If there was a competition to come up with history's ultimate oxymoron, then we would have to go a long way to beat pensions simplification.
There are 23 pages devoted to taxable property alone, and the rules on tangible moveable property are a fascinating study in the obtuse.
The complexities of the HMRC approach are such that, whilst having the ability to purchase a prison, a member of a pension scheme had better not end up as a guest of Her Majesty, as the result would be a tax bill for the beneficial enjoyment of the stay.
Woe betide the 50 year-old partially crystallising funds in 2009. Benefits crystallised before 6 April 2010 can continue to be paid but no new benefit crystallisation events can take place until the member reaches age 55, for when the rules change in 2010 the member will no longer be old enough to take benefits.
They say that there is the equivalent technology that sent up the first space shuttle in a Nintendo DS device these days, but not even that is sufficient to calculate the complexities of the taxation structure if one dies receiving Alternatively Secured Pension.
Listening to one of my colleagues explain the vagaries of this put me in mind of the complexity of the arrangements for the schoolboys in The Meaning of Life ("before I begin the lesson, will those of you who are playing in the match this afternoon move your clothes down onto the lower peg immediately after lunch, before you write your letter home, if you're not getting your hair cut, unless you've got a younger brother who is going out this weekend as the guest of another boy, in which case, collect his note before lunch, put it in your letter after you've had your hair cut, and make sure he moves your clothes down onto the lower peg for you").
It gets even more Pythonesque when looking at the non-payment of rent where a property, which is an asset of the scheme, is let to the principal or associated employer. If the rent is not paid when due, the Scheme becomes a creditor of the employer and as such should be treated the same as any other creditor.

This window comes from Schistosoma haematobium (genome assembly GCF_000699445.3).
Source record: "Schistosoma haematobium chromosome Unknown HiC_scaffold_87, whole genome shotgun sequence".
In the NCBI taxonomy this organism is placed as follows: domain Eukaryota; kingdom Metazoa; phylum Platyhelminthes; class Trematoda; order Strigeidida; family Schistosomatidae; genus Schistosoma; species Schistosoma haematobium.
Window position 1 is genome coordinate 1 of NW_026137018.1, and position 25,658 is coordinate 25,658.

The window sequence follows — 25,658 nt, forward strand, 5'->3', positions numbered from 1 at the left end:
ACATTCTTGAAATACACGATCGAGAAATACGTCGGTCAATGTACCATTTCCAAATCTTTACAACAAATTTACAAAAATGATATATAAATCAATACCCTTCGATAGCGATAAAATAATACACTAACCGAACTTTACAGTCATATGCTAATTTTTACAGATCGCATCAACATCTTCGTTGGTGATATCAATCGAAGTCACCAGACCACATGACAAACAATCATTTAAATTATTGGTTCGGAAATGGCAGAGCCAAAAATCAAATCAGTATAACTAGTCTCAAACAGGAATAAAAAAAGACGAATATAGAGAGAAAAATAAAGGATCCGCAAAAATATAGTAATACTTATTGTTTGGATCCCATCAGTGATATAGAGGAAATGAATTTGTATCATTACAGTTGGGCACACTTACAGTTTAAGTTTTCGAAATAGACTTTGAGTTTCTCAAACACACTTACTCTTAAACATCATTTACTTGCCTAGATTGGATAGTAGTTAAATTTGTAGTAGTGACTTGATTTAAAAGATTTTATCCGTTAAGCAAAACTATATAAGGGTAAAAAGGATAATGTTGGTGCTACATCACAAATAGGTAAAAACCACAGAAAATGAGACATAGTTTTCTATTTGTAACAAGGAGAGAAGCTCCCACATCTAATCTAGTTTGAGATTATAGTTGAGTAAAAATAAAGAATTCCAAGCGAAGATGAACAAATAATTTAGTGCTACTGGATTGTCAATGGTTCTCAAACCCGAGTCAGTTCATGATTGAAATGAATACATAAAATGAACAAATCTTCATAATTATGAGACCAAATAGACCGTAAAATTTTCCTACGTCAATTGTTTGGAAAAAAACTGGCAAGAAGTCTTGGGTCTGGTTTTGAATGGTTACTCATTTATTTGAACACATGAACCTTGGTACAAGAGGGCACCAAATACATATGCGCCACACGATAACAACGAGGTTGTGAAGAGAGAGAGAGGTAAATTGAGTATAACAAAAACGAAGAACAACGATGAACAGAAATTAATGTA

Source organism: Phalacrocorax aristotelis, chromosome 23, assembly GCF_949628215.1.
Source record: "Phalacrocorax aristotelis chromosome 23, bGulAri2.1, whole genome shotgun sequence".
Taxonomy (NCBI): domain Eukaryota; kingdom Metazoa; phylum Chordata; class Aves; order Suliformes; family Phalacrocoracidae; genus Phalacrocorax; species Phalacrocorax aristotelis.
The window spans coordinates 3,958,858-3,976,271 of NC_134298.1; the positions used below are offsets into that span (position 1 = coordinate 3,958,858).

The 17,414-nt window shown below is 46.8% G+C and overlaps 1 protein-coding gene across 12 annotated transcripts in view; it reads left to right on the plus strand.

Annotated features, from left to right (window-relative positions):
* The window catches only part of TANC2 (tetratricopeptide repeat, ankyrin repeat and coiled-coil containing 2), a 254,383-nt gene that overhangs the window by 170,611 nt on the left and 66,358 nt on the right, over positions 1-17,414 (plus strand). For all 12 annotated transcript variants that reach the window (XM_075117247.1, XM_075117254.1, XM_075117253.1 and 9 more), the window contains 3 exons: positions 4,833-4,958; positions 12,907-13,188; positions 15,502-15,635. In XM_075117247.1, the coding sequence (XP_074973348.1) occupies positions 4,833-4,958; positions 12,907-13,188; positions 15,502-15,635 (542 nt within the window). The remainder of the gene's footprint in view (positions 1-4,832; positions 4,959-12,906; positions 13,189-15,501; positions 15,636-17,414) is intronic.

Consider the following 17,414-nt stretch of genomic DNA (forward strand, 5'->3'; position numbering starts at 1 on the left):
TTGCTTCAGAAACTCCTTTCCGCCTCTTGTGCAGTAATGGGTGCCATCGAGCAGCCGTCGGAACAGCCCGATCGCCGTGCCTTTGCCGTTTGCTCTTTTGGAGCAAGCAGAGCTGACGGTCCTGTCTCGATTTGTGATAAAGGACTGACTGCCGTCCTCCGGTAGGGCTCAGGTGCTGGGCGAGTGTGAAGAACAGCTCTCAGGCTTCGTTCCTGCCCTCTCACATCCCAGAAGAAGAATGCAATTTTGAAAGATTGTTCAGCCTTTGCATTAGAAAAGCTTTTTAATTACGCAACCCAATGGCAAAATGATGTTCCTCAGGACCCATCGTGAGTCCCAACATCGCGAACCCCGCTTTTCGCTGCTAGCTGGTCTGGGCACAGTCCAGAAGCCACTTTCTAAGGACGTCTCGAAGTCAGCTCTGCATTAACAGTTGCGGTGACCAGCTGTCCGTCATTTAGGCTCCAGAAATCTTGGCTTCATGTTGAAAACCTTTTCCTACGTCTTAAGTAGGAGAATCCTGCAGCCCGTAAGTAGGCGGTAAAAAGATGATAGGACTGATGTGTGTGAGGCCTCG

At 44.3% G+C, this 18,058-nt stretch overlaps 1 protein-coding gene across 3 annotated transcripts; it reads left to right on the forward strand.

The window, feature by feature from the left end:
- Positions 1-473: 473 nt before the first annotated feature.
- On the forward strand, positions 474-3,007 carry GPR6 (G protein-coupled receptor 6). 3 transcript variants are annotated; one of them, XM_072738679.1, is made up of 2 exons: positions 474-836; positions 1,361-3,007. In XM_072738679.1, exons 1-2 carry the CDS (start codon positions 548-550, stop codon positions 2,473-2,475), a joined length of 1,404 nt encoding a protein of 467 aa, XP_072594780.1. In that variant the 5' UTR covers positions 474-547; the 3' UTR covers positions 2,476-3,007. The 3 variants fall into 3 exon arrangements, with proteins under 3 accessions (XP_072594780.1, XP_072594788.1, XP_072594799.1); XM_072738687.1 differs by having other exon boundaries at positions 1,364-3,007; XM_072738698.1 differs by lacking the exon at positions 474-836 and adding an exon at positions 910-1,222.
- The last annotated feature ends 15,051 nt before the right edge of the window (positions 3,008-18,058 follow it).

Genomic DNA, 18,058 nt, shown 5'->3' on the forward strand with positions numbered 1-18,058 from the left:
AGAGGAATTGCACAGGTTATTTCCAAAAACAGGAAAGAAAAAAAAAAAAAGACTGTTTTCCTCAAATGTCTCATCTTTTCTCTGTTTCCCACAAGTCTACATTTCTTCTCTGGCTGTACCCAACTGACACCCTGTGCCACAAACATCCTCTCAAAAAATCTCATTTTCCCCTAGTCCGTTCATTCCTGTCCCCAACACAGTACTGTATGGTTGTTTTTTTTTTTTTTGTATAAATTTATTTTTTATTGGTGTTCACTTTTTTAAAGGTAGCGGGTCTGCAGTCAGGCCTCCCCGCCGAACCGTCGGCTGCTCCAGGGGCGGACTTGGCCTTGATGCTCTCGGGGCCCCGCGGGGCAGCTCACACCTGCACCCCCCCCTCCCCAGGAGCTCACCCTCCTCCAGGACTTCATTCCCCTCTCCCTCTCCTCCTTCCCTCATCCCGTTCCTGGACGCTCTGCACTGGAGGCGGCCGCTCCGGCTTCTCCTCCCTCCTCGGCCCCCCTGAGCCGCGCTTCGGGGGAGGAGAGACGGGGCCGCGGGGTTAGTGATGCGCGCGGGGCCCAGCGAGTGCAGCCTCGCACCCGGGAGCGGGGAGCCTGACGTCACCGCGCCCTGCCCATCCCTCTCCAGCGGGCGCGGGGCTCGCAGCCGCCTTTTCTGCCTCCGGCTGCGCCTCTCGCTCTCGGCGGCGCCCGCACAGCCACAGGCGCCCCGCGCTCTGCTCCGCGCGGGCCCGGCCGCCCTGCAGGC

Should other creditors be given preferential treatment at the expense of the pension Scheme, then the amount outstanding will be treated as an undocumented loan, which in turn would be treated as an unauthorised payment, attracting tax charges of up to 70% (40% on the debtor/company for rent arrears, plus 15% if the rent overdue exceeds 25% of total Scheme value, and 15% on the Administrator, which will be taken from the Scheme). Simple. The decision tree looks like Jackson Pollock let loose on an etch-a-sketch.
Look at the changes to scheme borrowing. If trying to rebroke an existing arrangement in the interests of cashflow to take advantage of softening rates, be mindful that, if the amount exceeds 50% of net scheme assets, not, for example the previous 75% of the value of the property that applied to SIPPs should the borrowing have commenced pre-A Day, then you will fall foul of the simplification demons, and could create a tax liability of 40% on the excess for the client.
When you take account of the fact that commercial property values have fallen appreciably, 50% of a diminished scheme value makes it even more difficult to balance the cashflow equation by shopping around.
Perhaps the most telling complication of simplification is that HMRC now no longer has any discretion. If RDR doesn't succeed in raising professional standards, then perhaps the FSA needs to eschew principles-based regulation in favour of the HMRC approach to creating statute. I jest, but the Revenue wasn't joking when it removed the role of the Pensioneer Trustee.
Post A-day, the top two Nintendo DS games sold are both those "Brain Training" modules so beloved of the commuter. I doubt these algorithmic posers would be sufficient preparation for the simplified world of the pension.
Mark Lisle is compliance manager at Rowanmoor Pensions
The views expressed in this blog are those of the individual.
Have Your Say
To simplify pensions, is very easy, put the clock back to 1996.
Pensions were very simple before May 1997, there was nothing for members to worry about.
Then being funded entirely by Gilts, the members\' assets were guaranteed by the UK Treasury.
Employers could not get at and sell the members\' assets. they were held in trust by trustees, totally safe for the members\' benefits.
Trustees, by law,had to purchase outright a member\'s benefits on retirement, making them totally safe. They were backed by a UK life assurance company officially recognised for the transaction of annuity business. Further backing from the Treasury who issued the Gilts that guaranteed the annuity payments.
Very simple indeed.
Colston Hicks, CardiffIFAonline
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